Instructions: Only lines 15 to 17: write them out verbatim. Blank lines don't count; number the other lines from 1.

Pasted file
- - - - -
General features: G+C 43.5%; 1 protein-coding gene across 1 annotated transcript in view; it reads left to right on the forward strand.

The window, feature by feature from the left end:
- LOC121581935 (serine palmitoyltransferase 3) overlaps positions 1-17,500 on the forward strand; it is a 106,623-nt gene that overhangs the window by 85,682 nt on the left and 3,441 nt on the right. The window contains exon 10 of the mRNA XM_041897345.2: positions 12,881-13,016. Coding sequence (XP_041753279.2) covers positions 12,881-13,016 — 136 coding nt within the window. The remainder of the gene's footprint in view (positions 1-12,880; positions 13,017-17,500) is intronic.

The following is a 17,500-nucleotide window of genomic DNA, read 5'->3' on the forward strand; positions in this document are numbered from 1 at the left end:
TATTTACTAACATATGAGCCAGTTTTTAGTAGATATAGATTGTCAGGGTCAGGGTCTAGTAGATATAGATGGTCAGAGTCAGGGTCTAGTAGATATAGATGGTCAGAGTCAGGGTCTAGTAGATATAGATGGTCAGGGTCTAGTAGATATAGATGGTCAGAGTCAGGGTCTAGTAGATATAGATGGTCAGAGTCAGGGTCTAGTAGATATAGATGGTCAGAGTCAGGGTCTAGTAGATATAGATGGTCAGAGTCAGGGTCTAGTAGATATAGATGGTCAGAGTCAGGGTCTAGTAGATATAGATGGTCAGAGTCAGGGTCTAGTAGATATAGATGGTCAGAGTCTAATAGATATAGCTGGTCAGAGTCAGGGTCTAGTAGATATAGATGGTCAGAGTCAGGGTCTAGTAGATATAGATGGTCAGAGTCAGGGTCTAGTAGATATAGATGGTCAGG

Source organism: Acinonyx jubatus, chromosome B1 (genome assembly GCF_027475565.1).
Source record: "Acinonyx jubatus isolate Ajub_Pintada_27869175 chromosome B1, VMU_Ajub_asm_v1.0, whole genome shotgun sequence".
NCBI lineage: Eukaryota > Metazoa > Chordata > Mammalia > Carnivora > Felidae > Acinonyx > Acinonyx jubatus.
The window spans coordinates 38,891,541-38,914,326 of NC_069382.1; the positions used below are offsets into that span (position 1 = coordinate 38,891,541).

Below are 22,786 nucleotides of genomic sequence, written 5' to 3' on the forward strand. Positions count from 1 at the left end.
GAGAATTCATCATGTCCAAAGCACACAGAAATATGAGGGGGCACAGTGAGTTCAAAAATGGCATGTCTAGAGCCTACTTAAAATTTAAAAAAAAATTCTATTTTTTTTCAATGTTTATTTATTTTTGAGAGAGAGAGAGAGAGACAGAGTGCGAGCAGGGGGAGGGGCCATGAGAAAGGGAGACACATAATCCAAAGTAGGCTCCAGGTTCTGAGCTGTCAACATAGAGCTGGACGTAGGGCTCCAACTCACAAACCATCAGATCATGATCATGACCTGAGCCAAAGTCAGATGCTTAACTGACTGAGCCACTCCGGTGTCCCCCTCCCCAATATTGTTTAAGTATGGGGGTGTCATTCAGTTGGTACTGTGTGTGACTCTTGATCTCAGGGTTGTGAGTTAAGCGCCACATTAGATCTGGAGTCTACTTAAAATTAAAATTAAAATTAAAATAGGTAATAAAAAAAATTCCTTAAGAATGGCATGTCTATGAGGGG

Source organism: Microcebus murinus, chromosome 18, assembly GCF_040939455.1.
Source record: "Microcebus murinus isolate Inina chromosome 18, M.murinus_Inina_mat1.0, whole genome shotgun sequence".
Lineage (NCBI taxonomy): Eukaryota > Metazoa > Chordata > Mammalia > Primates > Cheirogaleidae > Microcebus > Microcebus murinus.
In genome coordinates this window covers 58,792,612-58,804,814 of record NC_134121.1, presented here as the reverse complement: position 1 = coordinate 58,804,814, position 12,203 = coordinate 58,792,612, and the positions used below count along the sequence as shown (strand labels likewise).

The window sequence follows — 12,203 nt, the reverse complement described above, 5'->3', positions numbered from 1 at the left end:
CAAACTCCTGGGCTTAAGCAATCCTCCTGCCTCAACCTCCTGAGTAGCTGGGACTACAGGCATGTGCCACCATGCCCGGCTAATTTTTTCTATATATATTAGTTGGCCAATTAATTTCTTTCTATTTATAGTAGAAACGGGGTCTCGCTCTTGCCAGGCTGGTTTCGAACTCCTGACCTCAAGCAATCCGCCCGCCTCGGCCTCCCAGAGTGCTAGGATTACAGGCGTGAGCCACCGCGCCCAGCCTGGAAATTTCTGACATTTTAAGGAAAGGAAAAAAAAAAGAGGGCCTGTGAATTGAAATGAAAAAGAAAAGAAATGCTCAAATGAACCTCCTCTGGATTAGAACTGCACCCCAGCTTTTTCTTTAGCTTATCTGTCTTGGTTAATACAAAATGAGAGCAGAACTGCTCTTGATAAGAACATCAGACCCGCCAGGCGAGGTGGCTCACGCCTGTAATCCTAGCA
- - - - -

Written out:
In genome coordinates this window covers 58,792,612-58,804,814 of record NC_134121.1, presented here as the reverse complement: position 1 = coordinate 58,804,814, position 12,203 = coordinate 58,792,612, and the positions used below count along the sequence as shown (strand labels likewise).

The window sequence follows — 12,203 nt, the reverse complement described above, 5'->3', positions numbered from 1 at the left end:
CAAACTCCTGGGCTTAAGCAATCCTCCTGCCTCAACCTCCTGAGTAGCTGGGACTACAGGCATGTGCCACCATGCCCGGCTAATTTTTTCTATATATATTAGTTGGCCAATTAATTTCTTTCTATTTATAGTAGAAACGGGGTCTCGCTCTTGCCAGGCTGGTTTCGAACTCCTGACCTCAAGCAATCCGCCCGCCTCGGCCTCCCAGAGTGCTAGGATTACAGGCGTGAGCCACCGCGCCCAGCCTGGAAATTTCTGACATTTTAAGGAAAGGAAAAAAAAAAGAGGGCCTGTGAATTGAAATGAAAAAGAAAAGAAATGCTCAAATGAACCTCCTCTGGATTAGAACTGCACCCCAGCTTTTTCTTTAGCTTATCTGTCTTGGTTAATACAAAATGAGAGCAGAACTGCTCTTGATAAGAACATCAGACCCGCCAGGCGAGGTGGCTCACGCCTGTAATCCTAGCA